The pursuit of a more popular EU may be a risky and hazardous business

Otto Brøns-Petersen // 11 March 2020

Britain has left the EU. Politicians in Brussels and Member States are seeking a mission for The Union that has broad public appeal in order to gain support from populist tendencies instead of becoming the victim of them. However, this risks the EU jumping out of the frying pan and into the fire. Instead, they should consider strengthening their efforts when it comes to the core areas of the EU – above all, The Single Market. In the long term, a boring, properly functioning EU is much more viable than a hazardous political project.

The EU’s natural tasks are those that fit the size of its jurisdiction. Just as tasks such as street lighting are better handled by local authorities, matters such as trade policy and cross-border environmental problems are better handled at a European level. Interestingly, the Comission’s public opinion poll shows that Danish voters highly prioritize such matters. Climate policy is at the top. Despite this, most Danish parties pursue environmental policies almost exclusively focusing on domestic instruments.

On the other hand, there is little justification for letting the EU play a role in areas such as taxation, social policy, or the labour market, where certain politicians seek to grant it one. The Danes have traditionally voted for enhanced EU cooperation at times when that would promote economic growth but voted against politically motivated integration. Voters backed The Single Market in 1986 after a majority in the Danish Parliament had turned it down.

If anything has changed since then, it is the attitude towards the EU at both ends of the political spectrum. At the beginning of Danish membership, EU resistance was most significant on the far left. Today, it is almost the opposite. Nye Borgerlige (The New Right) is the only party which advocates secession. This shows  that it is a severe misconception to suggest that, by focusing more on left-wing politics in areas such as taxation and labour market policy, support for EU membership will increase.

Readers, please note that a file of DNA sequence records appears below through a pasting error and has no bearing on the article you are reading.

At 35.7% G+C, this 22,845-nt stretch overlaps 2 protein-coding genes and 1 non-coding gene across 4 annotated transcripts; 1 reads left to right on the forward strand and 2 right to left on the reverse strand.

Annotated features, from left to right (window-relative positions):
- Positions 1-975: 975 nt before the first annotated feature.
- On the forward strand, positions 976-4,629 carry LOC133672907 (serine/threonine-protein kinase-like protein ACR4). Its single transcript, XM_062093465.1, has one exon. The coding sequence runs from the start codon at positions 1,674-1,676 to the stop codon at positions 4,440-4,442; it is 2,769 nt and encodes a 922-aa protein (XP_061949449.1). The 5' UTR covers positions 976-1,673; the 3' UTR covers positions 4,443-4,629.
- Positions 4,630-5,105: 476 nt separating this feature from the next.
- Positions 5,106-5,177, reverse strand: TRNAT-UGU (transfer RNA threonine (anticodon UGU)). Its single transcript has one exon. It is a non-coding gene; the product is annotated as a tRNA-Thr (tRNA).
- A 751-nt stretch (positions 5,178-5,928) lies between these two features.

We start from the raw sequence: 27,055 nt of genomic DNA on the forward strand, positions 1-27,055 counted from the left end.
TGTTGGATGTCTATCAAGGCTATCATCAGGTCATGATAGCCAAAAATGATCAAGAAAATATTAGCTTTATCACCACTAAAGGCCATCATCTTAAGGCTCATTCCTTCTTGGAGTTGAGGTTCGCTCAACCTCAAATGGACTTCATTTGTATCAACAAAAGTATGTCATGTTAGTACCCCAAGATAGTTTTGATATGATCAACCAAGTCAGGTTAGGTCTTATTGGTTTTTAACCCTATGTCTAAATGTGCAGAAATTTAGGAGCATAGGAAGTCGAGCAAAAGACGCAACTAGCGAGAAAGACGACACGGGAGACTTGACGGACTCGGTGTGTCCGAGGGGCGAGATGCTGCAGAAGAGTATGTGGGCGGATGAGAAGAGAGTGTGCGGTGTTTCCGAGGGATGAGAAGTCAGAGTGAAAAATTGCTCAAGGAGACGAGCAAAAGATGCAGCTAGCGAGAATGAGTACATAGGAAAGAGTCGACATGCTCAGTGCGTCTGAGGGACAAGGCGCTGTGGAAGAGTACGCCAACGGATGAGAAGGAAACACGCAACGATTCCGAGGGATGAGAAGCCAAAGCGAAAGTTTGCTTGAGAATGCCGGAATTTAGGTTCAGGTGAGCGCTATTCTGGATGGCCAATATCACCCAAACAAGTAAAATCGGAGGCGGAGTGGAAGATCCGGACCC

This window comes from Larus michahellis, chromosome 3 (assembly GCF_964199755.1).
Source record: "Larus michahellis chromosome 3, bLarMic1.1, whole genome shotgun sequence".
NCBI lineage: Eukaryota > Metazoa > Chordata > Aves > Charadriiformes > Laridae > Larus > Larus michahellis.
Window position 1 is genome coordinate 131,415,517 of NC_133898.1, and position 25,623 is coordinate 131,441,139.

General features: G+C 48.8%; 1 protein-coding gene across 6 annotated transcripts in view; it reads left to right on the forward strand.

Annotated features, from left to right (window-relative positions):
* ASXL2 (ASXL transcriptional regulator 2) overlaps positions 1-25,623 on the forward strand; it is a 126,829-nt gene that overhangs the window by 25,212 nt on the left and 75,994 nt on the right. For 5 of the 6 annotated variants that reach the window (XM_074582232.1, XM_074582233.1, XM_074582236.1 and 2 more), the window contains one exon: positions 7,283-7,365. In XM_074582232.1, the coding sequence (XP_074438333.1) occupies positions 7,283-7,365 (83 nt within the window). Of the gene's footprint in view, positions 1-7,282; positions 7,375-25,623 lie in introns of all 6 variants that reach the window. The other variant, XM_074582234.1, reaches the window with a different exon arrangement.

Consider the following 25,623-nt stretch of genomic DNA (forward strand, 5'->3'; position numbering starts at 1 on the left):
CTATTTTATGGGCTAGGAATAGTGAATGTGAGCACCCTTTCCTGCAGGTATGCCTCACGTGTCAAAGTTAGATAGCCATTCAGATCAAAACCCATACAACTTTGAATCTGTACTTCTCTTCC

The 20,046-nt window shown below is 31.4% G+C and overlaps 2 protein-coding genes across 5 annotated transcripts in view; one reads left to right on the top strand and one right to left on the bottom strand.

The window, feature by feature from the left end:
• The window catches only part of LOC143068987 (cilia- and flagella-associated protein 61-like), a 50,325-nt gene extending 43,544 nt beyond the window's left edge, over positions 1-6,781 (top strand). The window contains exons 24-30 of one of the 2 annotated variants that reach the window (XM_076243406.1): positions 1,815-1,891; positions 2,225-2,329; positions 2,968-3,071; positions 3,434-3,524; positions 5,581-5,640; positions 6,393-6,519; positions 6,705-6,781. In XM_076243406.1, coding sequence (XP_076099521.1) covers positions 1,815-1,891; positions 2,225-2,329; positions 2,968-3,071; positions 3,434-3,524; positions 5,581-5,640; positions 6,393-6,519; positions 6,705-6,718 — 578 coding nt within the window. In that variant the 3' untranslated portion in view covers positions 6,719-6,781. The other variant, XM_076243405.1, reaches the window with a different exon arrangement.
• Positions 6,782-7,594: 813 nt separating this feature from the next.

It is also a common misconception that populist tendencies in Europe call for more redistribution and protectionism. A study by Associate Professor Andreas Bergh and Anders Gustafsson shows that support for populist parties cannot be explained by increasing globalisation widening income inequality, or low economic growth. However, EU membership itself is the most important explanatory factor behind populism in the analysis. That indicates that political centralisation in the EU is a driving force worth noticing.

The departure of Britain may turn out to be a hazardous decision. However, the same goes for the attempts to find a new “popular” EU agenda – particularly if it undermines the true advantages of the EU.


EPICENTER publications and contributions from our member think tanks are designed to promote the discussion of economic issues and the role of markets in solving economic and social problems. As with all EPICENTER publications, the views expressed here are those of the author and not EPICENTER or its member think tanks (which have no corporate view).


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